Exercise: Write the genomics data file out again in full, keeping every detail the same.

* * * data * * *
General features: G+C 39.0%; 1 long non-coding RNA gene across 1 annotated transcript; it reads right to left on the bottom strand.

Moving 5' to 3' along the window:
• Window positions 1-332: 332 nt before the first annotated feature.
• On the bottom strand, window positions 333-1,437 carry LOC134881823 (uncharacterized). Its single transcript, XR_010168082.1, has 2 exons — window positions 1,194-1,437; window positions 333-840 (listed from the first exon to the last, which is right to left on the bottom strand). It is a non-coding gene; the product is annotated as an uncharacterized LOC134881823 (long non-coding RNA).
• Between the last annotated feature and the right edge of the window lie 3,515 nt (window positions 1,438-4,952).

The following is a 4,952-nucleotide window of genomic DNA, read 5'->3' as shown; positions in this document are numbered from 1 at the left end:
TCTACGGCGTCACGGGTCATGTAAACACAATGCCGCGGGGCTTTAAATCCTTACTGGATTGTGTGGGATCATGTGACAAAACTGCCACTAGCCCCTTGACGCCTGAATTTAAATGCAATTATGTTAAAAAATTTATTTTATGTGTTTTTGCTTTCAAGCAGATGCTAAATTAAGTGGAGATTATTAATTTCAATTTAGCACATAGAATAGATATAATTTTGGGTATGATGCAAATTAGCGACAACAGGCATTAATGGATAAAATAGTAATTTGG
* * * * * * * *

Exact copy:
General features: G+C 39.0%; 1 long non-coding RNA gene across 1 annotated transcript; it reads right to left on the bottom strand.

Moving 5' to 3' along the window:
• Window positions 1-332: 332 nt before the first annotated feature.
• On the bottom strand, window positions 333-1,437 carry LOC134881823 (uncharacterized). Its single transcript, XR_010168082.1, has 2 exons — window positions 1,194-1,437; window positions 333-840 (listed from the first exon to the last, which is right to left on the bottom strand). It is a non-coding gene; the product is annotated as an uncharacterized LOC134881823 (long non-coding RNA).
• Between the last annotated feature and the right edge of the window lie 3,515 nt (window positions 1,438-4,952).

The following is a 4,952-nucleotide window of genomic DNA, read 5'->3' as shown; positions in this document are numbered from 1 at the left end:
TCTACGGCGTCACGGGTCATGTAAACACAATGCCGCGGGGCTTTAAATCCTTACTGGATTGTGTGGGATCATGTGACAAAACTGCCACTAGCCCCTTGACGCCTGAATTTAAATGCAATTATGTTAAAAAATTTATTTTATGTGTTTTTGCTTTCAAGCAGATGCTAAATTAAGTGGAGATTATTAATTTCAATTTAGCACATAGAATAGATATAATTTTGGGTATGATGCAAATTAGCGACAACAGGCATTAATGGATAAAATAGTAATTTGG